Power outages, slow internet, and understaffed hospitals plague healthcare systems in black Africa. To make progress on these problems in Malawi, TED Fellow Soyapi Mumba and his team created a new system from scratch — from the software that powers their electronic health records to the infrastructure used to support it. Read excerpts from Mumba’s TED talk. 

Like every passionate software engineer out there, I closely follow technology companies in Silicon Valley, pretty much the same way soccer fans follow their teams in Europe. I read articles on tech blogs and listen to podcasts on my phone. But after I finish the article, lock my phone and unplug the headphones, I’m back in sub-Saharan Africa, where the landscape is not quite the same. We have long and frequent power outages, low penetration of computers, slow internet connections and a lot of patients visiting understaffed hospitals.

Since the HIV epidemic, hospitals have been struggling to manage regular HIV treatment records for increasing volumes of patients. For such environments, importing technology systems developed elsewhere has not worked, but in 2006, I joined Baobab Health, a team that uses locally based engineers to develop suitable interventions that are addressing healthcare challenges in Malawi.

We designed an electronic health record system that is used by healthcare workers while seeing patients. And in the process we realized that we not only had to design the software, we had to implement the infrastructure as well. We don’t have enough medical staff to comprehensively examine every patient, so we embedded clinical guidelines within the software to guide nurses and clerks who assist with handling some of the workload.

Everyone has a birthday, but not everyone knows their birthday, so we wrote algorithms to handle estimated birthdates as complete dates. How do we follow up patients living in slums with no street and house numbers? We used landmarks to approximate their physical addresses.

Malawi had no IDs to uniquely identify patients, so we had to implement unique patient IDs to link patient records across clinics. The IDs are printed as barcodes on labels that are stuck on personal health booklets kept by each patient. With this barcoded ID, a simple scan with a barcode reader quickly pulls up the patient’s records. No need to rewrite their personal details on paper registers at every visit. And suddenly, queues became shorter. This meant patients, typically mothers with little children on their backs had to spend less time waiting to be assisted. And if they lose their booklets, their records can still be pulled by searching with their names.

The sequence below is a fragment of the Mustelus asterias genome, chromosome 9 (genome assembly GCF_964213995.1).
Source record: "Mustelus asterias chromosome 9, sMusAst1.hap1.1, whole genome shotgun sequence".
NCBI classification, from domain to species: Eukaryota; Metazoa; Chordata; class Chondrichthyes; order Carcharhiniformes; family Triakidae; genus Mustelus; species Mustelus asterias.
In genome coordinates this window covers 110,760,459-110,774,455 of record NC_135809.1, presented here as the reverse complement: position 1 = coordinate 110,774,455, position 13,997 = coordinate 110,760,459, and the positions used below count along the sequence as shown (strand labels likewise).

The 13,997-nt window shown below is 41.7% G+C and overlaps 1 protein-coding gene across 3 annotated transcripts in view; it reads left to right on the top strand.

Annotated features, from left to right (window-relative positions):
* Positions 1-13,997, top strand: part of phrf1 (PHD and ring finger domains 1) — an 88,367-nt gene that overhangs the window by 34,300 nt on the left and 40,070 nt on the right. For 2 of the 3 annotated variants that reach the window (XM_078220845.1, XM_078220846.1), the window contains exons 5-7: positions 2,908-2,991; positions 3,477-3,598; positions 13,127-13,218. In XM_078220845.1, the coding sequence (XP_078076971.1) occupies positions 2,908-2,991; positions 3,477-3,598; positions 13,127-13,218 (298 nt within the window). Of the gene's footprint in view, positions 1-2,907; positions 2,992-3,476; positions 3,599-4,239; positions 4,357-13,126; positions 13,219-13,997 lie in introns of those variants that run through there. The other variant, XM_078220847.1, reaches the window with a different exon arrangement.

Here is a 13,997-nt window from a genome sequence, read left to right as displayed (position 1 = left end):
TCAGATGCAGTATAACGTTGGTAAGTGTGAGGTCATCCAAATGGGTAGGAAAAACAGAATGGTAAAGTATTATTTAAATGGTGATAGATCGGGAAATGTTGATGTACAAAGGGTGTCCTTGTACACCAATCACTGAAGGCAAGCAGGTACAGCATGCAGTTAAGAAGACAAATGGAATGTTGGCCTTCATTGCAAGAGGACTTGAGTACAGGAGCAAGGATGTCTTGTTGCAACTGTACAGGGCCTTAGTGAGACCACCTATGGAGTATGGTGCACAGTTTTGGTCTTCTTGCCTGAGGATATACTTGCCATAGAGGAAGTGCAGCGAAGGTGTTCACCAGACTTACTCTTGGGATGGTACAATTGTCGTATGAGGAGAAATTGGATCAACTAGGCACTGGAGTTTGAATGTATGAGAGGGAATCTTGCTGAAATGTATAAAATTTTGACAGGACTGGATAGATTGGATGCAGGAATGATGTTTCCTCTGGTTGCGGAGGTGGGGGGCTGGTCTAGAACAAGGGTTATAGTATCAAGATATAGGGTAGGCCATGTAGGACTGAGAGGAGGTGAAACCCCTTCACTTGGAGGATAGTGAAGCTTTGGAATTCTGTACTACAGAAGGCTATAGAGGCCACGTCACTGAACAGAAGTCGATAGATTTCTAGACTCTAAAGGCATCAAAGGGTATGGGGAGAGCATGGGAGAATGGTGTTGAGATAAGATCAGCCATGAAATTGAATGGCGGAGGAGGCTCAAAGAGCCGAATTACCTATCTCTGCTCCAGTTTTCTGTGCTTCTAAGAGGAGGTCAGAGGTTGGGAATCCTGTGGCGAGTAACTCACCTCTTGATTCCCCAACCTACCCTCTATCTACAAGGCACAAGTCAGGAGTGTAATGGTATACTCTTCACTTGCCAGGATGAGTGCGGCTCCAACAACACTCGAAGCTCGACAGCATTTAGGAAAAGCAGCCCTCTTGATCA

Now, the way we pronounce and spell names varies tremendously. We freely mix R’s and L’s, English and vernacular versions of their names. Even Soundex, a standard method for grouping words by how similar they sound, was not good enough. So we had to modify it to help us link and match existing records.

Before the iPhone, software engineers developed for personal computers, but from our experience, we knew our power system is not reliable enough for personal computers. So we repurposed touchscreen point-of-sale terminals that are meant for retail shops to become clinical workstations. At the time, we imported internet appliances called i-Openers that were manufactured during the dot-com era by a failed US company. We modified their screens to add touch sensors and their power system to run from rechargeable batteries.

When we started, we didn’t find a reliable network to transmit data, especially from rural hospitals. So we built our own towers, created a wireless network and linked clinics in Lilongwe, Malawi’s capital.

With a team of engineers working within a hospital campus, we observed healthcare workers use the system and iteratively build an information system that is now managing HIV records in all major public hospitals in Malawi. These are hospitals serving over 2,000 HIV patients, each clinic. Now, healthcare workers who used to spend days to tally and prepare quarterly reports are producing the same reports within minutes, and health care experts from all over the world are now coming to Malawi to learn how we did it.

It is inspiring and fun to follow technology trends across the globe, but to make them work in low-resource environments like public hospitals in sub-Saharan Africa, we have had to become jacks-of-all-trades and build whole systems, including the infrastructure, from the ground up.

Thank you.

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